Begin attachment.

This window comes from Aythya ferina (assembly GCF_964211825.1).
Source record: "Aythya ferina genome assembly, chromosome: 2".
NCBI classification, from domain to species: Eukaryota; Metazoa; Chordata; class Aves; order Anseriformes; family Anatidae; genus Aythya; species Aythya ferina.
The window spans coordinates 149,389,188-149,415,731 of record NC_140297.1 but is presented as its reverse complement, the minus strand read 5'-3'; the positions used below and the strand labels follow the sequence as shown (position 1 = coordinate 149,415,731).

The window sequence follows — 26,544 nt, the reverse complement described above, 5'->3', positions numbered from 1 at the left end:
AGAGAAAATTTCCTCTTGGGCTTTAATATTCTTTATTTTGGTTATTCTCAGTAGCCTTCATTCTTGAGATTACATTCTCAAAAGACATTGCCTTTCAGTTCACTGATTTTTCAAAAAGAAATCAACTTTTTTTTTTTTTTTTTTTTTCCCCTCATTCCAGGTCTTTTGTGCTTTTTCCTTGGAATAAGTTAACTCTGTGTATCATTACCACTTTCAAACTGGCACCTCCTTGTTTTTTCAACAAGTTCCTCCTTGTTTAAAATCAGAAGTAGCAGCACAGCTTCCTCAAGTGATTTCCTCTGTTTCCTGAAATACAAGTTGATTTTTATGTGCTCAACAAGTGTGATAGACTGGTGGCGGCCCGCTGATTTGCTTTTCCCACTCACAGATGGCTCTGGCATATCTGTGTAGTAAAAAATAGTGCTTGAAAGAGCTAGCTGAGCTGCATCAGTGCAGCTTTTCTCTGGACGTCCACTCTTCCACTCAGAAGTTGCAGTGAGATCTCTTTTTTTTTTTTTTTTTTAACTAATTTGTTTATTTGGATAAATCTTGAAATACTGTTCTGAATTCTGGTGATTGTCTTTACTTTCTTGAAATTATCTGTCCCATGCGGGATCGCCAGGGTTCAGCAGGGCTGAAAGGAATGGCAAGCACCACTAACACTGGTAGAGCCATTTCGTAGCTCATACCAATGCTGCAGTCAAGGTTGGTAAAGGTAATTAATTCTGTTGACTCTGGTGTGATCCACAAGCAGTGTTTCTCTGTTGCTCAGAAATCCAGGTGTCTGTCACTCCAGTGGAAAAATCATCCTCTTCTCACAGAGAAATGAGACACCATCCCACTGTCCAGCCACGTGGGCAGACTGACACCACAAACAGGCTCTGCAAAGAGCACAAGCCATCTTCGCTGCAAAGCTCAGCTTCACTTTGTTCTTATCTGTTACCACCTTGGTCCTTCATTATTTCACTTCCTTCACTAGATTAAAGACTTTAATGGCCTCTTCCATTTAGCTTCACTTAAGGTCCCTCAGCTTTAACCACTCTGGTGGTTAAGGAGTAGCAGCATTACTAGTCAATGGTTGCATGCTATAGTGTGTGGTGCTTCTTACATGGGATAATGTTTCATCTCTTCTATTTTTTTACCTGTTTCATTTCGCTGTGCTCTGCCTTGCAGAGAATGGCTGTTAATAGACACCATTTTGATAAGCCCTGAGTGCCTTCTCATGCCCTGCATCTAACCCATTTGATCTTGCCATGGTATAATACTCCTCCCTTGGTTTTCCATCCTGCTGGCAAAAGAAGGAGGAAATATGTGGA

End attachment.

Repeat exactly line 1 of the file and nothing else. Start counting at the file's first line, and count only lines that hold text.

This window comes from Aythya ferina (assembly GCF_964211825.1).